MALAYSIA is undergoing significant demographic changes, particularly an increase in the number of elderly people.

According to the Statistics Department and the Ministry of Health, Malaysia will be an ageing country by 2030.

The World Health Organization reports a similar global trend: currently one billion people worldwide are aged 60 or over.

This number is expected to rise to 1.4 billion by 2030, representing one-sixth of the world’s population, and to 2.1 billion by 2050.

In addition, the number of people aged 80 and over is expected to triple between 2020 and 2050 to 426 million people.

As the elderly population grows, issues related to inactive seniors who struggle to care for themselves and cannot afford medical treatments are increasingly in the news.

The elderly play a crucial role in passing on the core values ​​of life to younger generations, emphasizing the importance of supporting them. Therefore, it is essential to address the needs of the elderly in Malaysia within our families and at a broader societal level. This support underscores the crucial role of caregivers.

Caregivers are essential in maintaining the health, independence, and overall quality of life of seniors. They provide a range of services, including medical, dental, and nursing care, personal care, companionship, emotional support, and assistance with chores, cooking, shopping, and transportation.

Caregivers are often the primary link to the outside world for older adults, especially those who are immobile or chronically ill. Their role is vital for patients suffering from conditions such as stroke, high blood pressure, cancer and kidney failure.

Caring is physically and emotionally demanding. Caregivers often sacrifice their time and well-being to care for the needs of older adults, performing tasks such as lifting, moving, feeding, and managing medical equipment.

The stress, anxiety and depression that come with caregiving can take a toll on their mental health. Isolation and loneliness are common, exacerbated by the lack of free time.

Financially, many caregivers reduce their hours or leave the workforce altogether, resulting in a loss of income and benefits.

In addition, the costs of medical equipment, home modifications, and other care-related expenses can be significant.

Support for caregivers can improve the quality of life for both themselves and the elderly they care for. Programs, subsidies, and other forms of assistance can improve the physical and mental health of caregivers, reduce stress, and improve their standard of living.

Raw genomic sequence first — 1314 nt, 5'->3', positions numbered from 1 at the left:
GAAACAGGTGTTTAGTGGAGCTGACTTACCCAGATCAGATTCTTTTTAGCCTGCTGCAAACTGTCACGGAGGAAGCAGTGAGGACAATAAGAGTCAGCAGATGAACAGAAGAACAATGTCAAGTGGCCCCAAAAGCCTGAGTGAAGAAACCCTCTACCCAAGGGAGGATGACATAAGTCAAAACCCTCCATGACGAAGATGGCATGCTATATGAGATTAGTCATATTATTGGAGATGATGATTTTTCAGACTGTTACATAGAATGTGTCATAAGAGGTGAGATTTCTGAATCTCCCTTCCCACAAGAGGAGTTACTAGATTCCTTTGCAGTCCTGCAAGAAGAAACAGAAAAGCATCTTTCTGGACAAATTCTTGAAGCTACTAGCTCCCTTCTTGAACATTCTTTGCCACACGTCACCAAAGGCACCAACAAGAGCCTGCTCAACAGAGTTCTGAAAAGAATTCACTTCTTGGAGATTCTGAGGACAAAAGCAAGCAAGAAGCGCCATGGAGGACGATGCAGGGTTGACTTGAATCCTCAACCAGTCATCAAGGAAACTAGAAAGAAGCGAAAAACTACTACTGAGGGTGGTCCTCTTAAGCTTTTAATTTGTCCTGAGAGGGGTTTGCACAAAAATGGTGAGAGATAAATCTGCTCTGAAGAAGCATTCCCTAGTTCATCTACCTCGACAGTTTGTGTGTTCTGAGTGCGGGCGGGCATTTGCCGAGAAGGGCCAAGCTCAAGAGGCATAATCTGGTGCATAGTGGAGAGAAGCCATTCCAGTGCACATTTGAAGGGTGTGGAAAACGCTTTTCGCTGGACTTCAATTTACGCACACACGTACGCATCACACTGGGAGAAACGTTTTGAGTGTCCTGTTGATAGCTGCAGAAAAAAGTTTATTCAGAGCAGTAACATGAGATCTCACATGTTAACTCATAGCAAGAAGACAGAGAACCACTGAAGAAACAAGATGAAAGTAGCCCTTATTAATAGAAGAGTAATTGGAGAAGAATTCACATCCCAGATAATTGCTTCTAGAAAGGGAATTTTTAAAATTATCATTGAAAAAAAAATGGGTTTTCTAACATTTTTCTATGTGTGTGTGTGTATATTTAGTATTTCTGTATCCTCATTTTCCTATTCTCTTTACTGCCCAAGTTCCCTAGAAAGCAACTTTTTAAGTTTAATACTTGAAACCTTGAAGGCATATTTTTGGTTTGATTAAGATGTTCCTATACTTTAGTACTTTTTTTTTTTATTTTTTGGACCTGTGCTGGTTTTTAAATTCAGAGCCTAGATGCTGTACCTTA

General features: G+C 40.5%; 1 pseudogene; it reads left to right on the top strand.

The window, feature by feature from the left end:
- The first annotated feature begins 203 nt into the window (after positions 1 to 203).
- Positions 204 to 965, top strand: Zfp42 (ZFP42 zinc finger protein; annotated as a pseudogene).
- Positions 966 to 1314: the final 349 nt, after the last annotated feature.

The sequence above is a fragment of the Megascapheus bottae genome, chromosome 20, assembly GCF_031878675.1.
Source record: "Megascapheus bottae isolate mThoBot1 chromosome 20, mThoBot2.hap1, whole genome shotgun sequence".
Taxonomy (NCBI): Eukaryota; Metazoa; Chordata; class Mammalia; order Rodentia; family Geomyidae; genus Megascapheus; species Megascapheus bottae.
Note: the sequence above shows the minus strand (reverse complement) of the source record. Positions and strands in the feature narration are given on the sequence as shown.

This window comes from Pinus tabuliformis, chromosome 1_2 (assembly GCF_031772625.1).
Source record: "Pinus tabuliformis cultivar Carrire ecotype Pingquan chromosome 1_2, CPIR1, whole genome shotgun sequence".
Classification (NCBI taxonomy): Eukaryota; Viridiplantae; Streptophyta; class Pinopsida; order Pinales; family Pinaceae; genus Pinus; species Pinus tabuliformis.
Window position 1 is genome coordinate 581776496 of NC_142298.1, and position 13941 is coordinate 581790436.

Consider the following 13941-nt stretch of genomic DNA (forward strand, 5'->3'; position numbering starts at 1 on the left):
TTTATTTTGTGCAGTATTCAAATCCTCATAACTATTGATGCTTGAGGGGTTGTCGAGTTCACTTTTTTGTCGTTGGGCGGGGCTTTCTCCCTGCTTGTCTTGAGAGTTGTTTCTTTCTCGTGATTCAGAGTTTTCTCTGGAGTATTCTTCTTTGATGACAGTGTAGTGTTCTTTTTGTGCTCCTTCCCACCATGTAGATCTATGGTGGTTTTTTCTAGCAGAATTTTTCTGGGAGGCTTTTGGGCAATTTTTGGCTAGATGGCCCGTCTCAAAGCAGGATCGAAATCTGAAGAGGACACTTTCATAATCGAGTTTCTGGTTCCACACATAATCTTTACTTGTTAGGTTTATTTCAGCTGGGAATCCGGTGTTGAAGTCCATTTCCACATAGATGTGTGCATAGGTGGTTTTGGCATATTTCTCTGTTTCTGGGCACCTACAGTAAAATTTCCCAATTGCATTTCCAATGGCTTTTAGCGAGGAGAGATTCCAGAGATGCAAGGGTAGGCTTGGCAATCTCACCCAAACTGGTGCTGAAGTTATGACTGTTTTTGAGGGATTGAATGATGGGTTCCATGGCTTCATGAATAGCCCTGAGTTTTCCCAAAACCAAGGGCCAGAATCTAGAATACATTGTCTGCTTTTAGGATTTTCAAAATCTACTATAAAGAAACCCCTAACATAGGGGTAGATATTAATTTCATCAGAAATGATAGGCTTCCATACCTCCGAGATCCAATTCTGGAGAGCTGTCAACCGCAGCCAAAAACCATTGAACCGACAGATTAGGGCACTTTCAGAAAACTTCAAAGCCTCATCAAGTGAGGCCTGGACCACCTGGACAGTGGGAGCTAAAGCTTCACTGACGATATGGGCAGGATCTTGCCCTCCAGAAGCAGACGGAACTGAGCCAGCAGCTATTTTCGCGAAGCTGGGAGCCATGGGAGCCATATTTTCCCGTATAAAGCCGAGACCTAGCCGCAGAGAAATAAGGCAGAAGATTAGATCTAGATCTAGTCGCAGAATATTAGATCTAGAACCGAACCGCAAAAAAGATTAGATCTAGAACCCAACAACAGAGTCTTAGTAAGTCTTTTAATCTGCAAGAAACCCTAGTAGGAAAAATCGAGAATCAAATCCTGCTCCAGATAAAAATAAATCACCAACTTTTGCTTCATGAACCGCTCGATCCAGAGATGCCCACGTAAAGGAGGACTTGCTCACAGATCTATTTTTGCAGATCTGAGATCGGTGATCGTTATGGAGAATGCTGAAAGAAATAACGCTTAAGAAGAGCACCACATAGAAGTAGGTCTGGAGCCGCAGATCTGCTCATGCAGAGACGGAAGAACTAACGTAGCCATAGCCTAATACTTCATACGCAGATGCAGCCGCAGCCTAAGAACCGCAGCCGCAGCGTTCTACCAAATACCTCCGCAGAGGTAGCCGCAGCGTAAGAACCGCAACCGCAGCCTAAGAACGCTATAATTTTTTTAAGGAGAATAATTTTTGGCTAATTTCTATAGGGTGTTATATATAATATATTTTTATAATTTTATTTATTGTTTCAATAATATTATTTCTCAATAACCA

Well-supported caregivers are better equipped to provide high-quality care, which in turn reduces mortality rates among older adults. Regular care and interaction from caregivers contributes to the mental and physical well-being of older adults.

Government intervention is crucial to improving the quality of life for seniors. Ensuring access to better health care, adequate housing and social services can make a big difference.

Comprehensive health checks, proper treatment and preventive care are essential for maintaining the health of older adults.

Housing should be adapted to their needs, with facilities such as handrails, wheelchair ramps and emergency alarms.

Community services, such as community centers and programs, provide opportunities for socialization, mental stimulation, and physical activity, thereby improving their quality of life.

Caregiving is a demanding and essential task that requires considerable effort, resources, and energy. Long-term, sustainable, and holistic care for seniors can be achieved through government subsidies and consistent caregiver training programs.

Scholarships and grants can ease the financial burden on caregivers, while educational interventions provide them with the necessary skills and knowledge.

Ultimately, support from all stakeholders, including government, healthcare providers, and the community, is critical to meeting the needs of an aging population and improving the quality of life of seniors.

Increasing the capacity of elderly care facilities, which are better equipped to deal with physical and mental health conditions, is also essential to this effort.

The writer, with disability, is a senior lecturer in the Department of Accounting and Finance, Uniten Business School, Universiti Tenaga Nasional. Comments: [email protected]